HMS Iron Duke

In port photography No. 2

At last, I return to port and submit the following mission brief – I have completed painting the hull. I am quite happy that it has come up as it has – see below photos.



I finally have painted the black Plimsoll line the correct height and, while using a brush, was generally happy with the overall look of the paint after it dried. Maybe one day I’ll get an airbrush.

It’s taken me a while to get back to this blog with many home and work distractions but I have been reading some excellent naval history lately to make up for my lack of time in port working on HMS Iron Duke.

73 North, by Dudley Pope, tells the story of the Battle of the Barents Sea in World War II. This is a well-researched book that tells how British destroyers held off two powerful German cruisers, the Admiral Hipper and the Lutzow, for three hours while protecting a vital convoy to the Soviet Union.

The destroyers took heavy damage but bravely challenged the German cruisers until help arrived in the form of two Royal Navy cruisers, HMS Sheffield and Jamaica, whose unexpected attack on the Nazi ships forced them to retreat back to Norway.

Their failure to successfully sink any of the convoy caused Hitler, in one of his more bizarre decisions, to scrap the German fleet.

Back to the ship – the next task to glue some plastic card to the inside of the hull so you can’t see through the portholes. Then I have to complete the deck by painting the housing and facings with the dark grey hull colour. This will be time-consuming and fiddly but I will be using masking liquid to help me.


A battle worth watching

Just a quick post to add some more exciting content – if you’re interested in the Battle of Jutland, where HMS Iron Duke fought her one and only battle, watch a very interesting documentary series from Channel 4 in the United Kingdom.

The Battleships – Jutland: clash of the Dreadnoughts is well worth a watch.

Fleet review part 1 … an occasional series

Having returned from the seaside, I have been busy preparing for a journey to Melbourne and haven’t resumed work on HMS Iron Duke as yet, however, I thought some photos of my completed models would fill the void for you, dear reader.


In this photo, above, you can see, from left, (clockwise):

  • HMS Duke of York,  British battleship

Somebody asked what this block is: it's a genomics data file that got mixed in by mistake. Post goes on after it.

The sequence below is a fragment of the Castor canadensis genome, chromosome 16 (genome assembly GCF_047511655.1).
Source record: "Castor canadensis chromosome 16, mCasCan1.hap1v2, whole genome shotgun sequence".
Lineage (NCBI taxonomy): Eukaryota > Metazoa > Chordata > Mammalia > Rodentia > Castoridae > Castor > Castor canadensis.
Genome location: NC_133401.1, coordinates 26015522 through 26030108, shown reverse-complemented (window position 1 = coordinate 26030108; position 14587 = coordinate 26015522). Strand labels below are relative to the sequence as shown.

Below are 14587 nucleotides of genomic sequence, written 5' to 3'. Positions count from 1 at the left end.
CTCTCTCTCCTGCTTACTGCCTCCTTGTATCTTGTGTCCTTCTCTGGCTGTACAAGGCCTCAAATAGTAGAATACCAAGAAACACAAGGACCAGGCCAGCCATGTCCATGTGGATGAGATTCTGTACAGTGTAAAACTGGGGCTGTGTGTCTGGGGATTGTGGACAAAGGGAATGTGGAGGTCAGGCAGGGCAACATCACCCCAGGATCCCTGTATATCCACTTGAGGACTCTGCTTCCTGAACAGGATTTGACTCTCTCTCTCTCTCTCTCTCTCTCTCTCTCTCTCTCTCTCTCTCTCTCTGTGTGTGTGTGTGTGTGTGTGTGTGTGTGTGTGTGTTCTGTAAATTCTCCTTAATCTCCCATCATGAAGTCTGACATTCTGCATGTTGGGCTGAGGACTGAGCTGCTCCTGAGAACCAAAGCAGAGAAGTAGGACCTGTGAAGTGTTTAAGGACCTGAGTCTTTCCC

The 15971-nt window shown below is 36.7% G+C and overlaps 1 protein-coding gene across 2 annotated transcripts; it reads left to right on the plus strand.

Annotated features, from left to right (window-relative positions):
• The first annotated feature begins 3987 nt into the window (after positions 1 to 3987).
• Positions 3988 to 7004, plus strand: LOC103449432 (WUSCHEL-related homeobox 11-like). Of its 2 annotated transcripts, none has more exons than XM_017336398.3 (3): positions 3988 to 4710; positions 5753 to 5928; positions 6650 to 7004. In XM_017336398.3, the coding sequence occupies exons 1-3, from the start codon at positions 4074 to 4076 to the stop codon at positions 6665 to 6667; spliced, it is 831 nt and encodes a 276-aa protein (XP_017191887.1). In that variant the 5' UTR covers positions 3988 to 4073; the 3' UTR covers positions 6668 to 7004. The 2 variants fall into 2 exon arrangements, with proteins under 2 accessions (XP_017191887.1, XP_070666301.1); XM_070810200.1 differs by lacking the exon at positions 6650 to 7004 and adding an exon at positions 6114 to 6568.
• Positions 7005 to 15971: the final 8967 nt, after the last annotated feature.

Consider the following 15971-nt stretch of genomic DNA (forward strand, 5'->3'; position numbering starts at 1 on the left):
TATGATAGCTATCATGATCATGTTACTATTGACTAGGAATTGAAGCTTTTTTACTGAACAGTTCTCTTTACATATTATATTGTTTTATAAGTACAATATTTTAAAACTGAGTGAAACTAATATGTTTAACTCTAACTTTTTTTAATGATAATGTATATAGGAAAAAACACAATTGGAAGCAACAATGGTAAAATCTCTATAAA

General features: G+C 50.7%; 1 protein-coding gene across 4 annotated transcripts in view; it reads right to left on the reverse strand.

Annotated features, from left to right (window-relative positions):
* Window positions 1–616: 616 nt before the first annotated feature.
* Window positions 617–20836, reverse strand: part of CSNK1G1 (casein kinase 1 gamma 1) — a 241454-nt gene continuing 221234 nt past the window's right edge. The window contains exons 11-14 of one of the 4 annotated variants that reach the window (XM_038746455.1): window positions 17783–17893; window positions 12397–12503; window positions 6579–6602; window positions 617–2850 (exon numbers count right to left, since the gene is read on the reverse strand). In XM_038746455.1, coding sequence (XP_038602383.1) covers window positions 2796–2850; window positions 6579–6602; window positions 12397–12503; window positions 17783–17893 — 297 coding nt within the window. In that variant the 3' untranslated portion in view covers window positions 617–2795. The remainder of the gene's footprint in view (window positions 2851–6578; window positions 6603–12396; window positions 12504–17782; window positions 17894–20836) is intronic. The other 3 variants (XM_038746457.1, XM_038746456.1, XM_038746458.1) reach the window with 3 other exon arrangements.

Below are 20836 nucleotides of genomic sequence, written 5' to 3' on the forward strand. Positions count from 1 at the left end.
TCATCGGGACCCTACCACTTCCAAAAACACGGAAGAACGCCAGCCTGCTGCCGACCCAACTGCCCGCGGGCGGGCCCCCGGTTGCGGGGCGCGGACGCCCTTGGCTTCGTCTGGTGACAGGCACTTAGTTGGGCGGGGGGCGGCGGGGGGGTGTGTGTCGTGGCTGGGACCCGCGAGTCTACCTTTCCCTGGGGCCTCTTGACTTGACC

• USS Nimitz, American super-carrier
  • Admiral Graf Spee, German pocket battleship (or heavy cruiser)
  • HMS Nelson (in the centre), British battleship
  • HMS Warspite, British battleship.

There are stories associated with the building of each model, which I will tell in subsequent posts in this series, including why there is an aircraft carrier in this fleet. I will also include some information on the history of each vessel.

Their base is a display case, kindly given to me by my friend, John Perryman, who is one of the Royal Australian Navy’s senior historians. When the Iron Duke is completed, I will have to come up with another solution as I don’t think she will fit inside the case, which has a clear perspex cover. 

The next post will be an update on the Iron Duke’s progress. Galactica clear! 


Naming a warship

There are rules around naming warships, or so I’m told, for the Royal Navy and the Royal Australian Navy. A lot of thought goes into the name for a new vessel, including tradition and history.

It’s highly unusual for a totally new name to be introduced, especially when a navy has a long and blood-stained history.

So how do you name a blog? Well, dive into history and find something unique, like the signal made at the Battle of Jutland by the British admiral, Sir John Jellicoe, to the Grand Fleet, ordering a manoeuvre that would see a line of battle formed.

This tactic saw the German High Seas Fleet have their ‘T’ crossed. In other words, the British formed one long line of dreadnought battleships aiming their guns at the German fleet sailing in column towards them.

The signal was Equal Speed Charlie London. Run up the flag halyards of HMS Iron Duke, it told the Grand Fleet that action against the German fleet was imminent in what the biggest sea battle of the First World War.

I love naval history and I have several books on the Battle of Jutland. Hence, the name of this blog to celebrate a moment of significance and to hint at the nature of what will be written here.

Time to drop the anchor for the evening – hope to be posting again soon.

Leaving port

My first post on my new blog …. this is my attempt to write about my fascination with battleships and making battleship models.

I will post photos and keep my regular readers up to date with my projects.

At present, I am working on HMS Iron Duke, flagship of the British Empire’s Grand Fleet, which fought at the Battle of Jutland. This is an Airfix 1/600 model.

Other battleships I have completed are:

  • HMS Duke of York, the victor of the Battle of North Cape – Revell 1/700 waterline model
  • HMS Nelson – Airfix – 1/600 model
  • HMS Warspite – Airfix – 1/600 model

Happy reading.